Courtesy of WEC
Thursday, Aug. 9, 2012 | 6:10 p.m.
DENVER — Everyone in attendance for UFC 150 at the Pepsi Center will know about Benson Henderson.
The roar of approximately 16,000 fans will overtake the inside of the arena when the UFC lightweight champion walks out to defend his belt against Frankie Edgar.
What they won’t realize is that one agonizing decision could have led the 28-year-old Henderson to working just outside of the venue on a night like Saturday. Henderson was nearly an anonymous face dedicated to protecting and serving instead of fighting and entertaining in this very city.
“My dream job growing up was to become a police officer,” Henderson explains. “I always wanted to help people. I graduated from college and applied to a couple of police departments, Omaha and Denver, because I liked Denver a lot. It turns out they liked me and accepted me right away. I got hired both places, but I wanted to try fighting.”
It was the ultimate leap of faith for a 22-year-old who had recently finished a double major in criminal justice and sociology at Dana College in Blair, Neb. Henderson earned NAIA All American honors as a wrestler in college, but had minimal fighting experience.
The reaction from his mother — Henderson proudly refers to himself as a “momma’s boy” — failed to help matters. The Denver Police Department had offered a $46,000 annual salary.
To a Korean immigrant who had worked multiple jobs to support her family for many years, Song Henderson couldn’t imagine passing the opportunity up. Henderson remembered his mother asking him how much he had made in his only professional fight at the time.
“I had made like $20, or maybe $100, but something like that,” Henderson said. “So I told her I made $100 last fight, but I’ll make a lot more eventually. She was not happy about that.”
But she’s come around now and doesn’t miss a bout. Song’s voice from cage side carries over the crowd and Benson says he can hear her distinctly during his fights.
He understood her initial reluctance with his career choice from the beginning. After all, it’s a motherly instinct to want her child to pursue their dream and establish some security.
By joining the police force, Henderson had a chance to accomplish both. He holds early recollections of being fascinated with cops.
Although Song gave birth to Benson in nearby Colorado Springs, he grew up in Tacoma, Wash., in an area he described as “the ghetto where cops weren’t looked too highly upon.”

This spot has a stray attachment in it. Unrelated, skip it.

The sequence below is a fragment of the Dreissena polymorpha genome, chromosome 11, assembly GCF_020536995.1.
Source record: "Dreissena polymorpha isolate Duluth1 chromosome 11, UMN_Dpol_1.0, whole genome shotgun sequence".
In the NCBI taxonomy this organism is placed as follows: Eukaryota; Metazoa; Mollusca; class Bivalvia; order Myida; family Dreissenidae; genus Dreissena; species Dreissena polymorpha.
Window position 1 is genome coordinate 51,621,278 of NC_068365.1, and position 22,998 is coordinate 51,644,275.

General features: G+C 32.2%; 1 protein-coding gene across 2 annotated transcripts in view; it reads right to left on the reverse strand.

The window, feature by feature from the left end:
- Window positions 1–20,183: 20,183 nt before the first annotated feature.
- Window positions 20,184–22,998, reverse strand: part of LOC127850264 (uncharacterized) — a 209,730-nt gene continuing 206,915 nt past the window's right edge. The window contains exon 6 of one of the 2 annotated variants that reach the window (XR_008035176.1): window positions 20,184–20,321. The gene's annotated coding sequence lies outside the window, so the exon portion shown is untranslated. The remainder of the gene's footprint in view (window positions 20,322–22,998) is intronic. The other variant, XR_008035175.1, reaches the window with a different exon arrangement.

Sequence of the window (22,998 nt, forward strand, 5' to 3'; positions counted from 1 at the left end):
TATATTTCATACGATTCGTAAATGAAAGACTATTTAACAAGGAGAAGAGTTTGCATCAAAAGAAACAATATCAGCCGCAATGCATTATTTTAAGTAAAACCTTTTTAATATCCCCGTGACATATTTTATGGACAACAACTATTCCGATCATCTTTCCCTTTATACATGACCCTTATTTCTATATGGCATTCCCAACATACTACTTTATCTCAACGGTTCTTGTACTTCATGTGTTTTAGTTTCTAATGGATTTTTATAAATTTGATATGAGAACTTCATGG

“The funny thing I thought was, no matter what, people talked bad about cops,” he said. “But as soon as something bad happened, when their car got stolen, who was the first person they called? Police officers. They expected them to help out and take care of them to get their stolen car back, and they did. That, to me, was a pretty big thing.”
Henderson has always taken contrarian views. To this day, he says he’s never had a sip of alcohol nor touched any drugs.
Amateur wrestling kept Henderson away from any negative influences during his childhood and teenage years. He wishes every youngster could find something similar and regularly speaks at youth groups and schools.
“I love to talk to kids and be a positive influence,” Henderson said. “It’s good to hear about positive things and someone say ‘do the right things’ from someone other than their grandma or their mom.”
Henderson has given more speeches and made more appearances than ever before in the six months since beating Edgar to win the title at UFC 144. That’s the life of a new UFC champion, as the promotion aggressively markets its budding stars.
Numerous fighters in the past have complained about the workload, noting the increased obligations affect their training and overall preparation. Edgar has gone through the process before and won’t write it off as overblown.
“It depends on the individual,” Edgar said. “I don’t know how Benson is handling it. You definitely have a little more media, a little more attention on you but you’ve still got to fight.”
Henderson does report an increased public-relations workload, but expresses no qualms. He thinks the time proves worthwhile if it helps a single person.
That was his goal when he set out to become a police officer, a path that almost came to fruition.
“Making the decision was tough, I’m not going to lie,” he said. “It came down to getting a good steady job, a traditional job, or taking a risk at something I had no history with. It was a pretty big chance.”